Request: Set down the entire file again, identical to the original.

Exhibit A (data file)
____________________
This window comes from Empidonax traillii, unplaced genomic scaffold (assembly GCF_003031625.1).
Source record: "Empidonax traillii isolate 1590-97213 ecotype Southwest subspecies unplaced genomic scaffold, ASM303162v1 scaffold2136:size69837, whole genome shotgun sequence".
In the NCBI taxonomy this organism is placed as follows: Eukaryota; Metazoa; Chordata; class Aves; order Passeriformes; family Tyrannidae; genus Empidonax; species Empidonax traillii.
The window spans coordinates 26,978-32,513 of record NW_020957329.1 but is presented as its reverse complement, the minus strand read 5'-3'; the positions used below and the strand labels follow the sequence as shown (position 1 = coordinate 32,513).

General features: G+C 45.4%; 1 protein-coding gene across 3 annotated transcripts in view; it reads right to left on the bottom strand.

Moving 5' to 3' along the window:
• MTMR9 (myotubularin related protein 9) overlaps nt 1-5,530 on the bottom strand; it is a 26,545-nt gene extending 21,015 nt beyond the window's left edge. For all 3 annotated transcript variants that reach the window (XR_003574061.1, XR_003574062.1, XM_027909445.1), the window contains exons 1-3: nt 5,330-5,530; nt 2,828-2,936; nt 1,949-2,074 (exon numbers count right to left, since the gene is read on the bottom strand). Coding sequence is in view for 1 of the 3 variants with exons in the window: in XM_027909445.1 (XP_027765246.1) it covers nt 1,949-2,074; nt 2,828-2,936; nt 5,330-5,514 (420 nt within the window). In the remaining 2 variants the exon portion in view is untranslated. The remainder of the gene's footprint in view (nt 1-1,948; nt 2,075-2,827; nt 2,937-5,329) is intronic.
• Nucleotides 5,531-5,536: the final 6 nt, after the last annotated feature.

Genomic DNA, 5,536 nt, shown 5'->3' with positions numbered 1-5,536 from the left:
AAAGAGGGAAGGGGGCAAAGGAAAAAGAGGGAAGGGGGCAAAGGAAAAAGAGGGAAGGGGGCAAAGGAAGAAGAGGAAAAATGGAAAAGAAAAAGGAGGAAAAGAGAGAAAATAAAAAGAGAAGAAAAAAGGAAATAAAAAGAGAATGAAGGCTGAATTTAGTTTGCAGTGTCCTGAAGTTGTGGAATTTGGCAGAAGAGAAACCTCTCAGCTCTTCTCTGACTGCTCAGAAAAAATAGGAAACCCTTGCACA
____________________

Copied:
This window comes from Empidonax traillii, unplaced genomic scaffold (assembly GCF_003031625.1).
Source record: "Empidonax traillii isolate 1590-97213 ecotype Southwest subspecies unplaced genomic scaffold, ASM303162v1 scaffold2136:size69837, whole genome shotgun sequence".
In the NCBI taxonomy this organism is placed as follows: Eukaryota; Metazoa; Chordata; class Aves; order Passeriformes; family Tyrannidae; genus Empidonax; species Empidonax traillii.
The window spans coordinates 26,978-32,513 of record NW_020957329.1 but is presented as its reverse complement, the minus strand read 5'-3'; the positions used below and the strand labels follow the sequence as shown (position 1 = coordinate 32,513).

General features: G+C 45.4%; 1 protein-coding gene across 3 annotated transcripts in view; it reads right to left on the bottom strand.

Moving 5' to 3' along the window:
• MTMR9 (myotubularin related protein 9) overlaps nt 1-5,530 on the bottom strand; it is a 26,545-nt gene extending 21,015 nt beyond the window's left edge. For all 3 annotated transcript variants that reach the window (XR_003574061.1, XR_003574062.1, XM_027909445.1), the window contains exons 1-3: nt 5,330-5,530; nt 2,828-2,936; nt 1,949-2,074 (exon numbers count right to left, since the gene is read on the bottom strand). Coding sequence is in view for 1 of the 3 variants with exons in the window: in XM_027909445.1 (XP_027765246.1) it covers nt 1,949-2,074; nt 2,828-2,936; nt 5,330-5,514 (420 nt within the window). In the remaining 2 variants the exon portion in view is untranslated. The remainder of the gene's footprint in view (nt 1-1,948; nt 2,075-2,827; nt 2,937-5,329) is intronic.
• Nucleotides 5,531-5,536: the final 6 nt, after the last annotated feature.

Genomic DNA, 5,536 nt, shown 5'->3' with positions numbered 1-5,536 from the left:
AAAGAGGGAAGGGGGCAAAGGAAAAAGAGGGAAGGGGGCAAAGGAAAAAGAGGGAAGGGGGCAAAGGAAGAAGAGGAAAAATGGAAAAGAAAAAGGAGGAAAAGAGAGAAAATAAAAAGAGAAGAAAAAAGGAAATAAAAAGAGAATGAAGGCTGAATTTAGTTTGCAGTGTCCTGAAGTTGTGGAATTTGGCAGAAGAGAAACCTCTCAGCTCTTCTCTGACTGCTCAGAAAAAATAGGAAACCCTTGCACA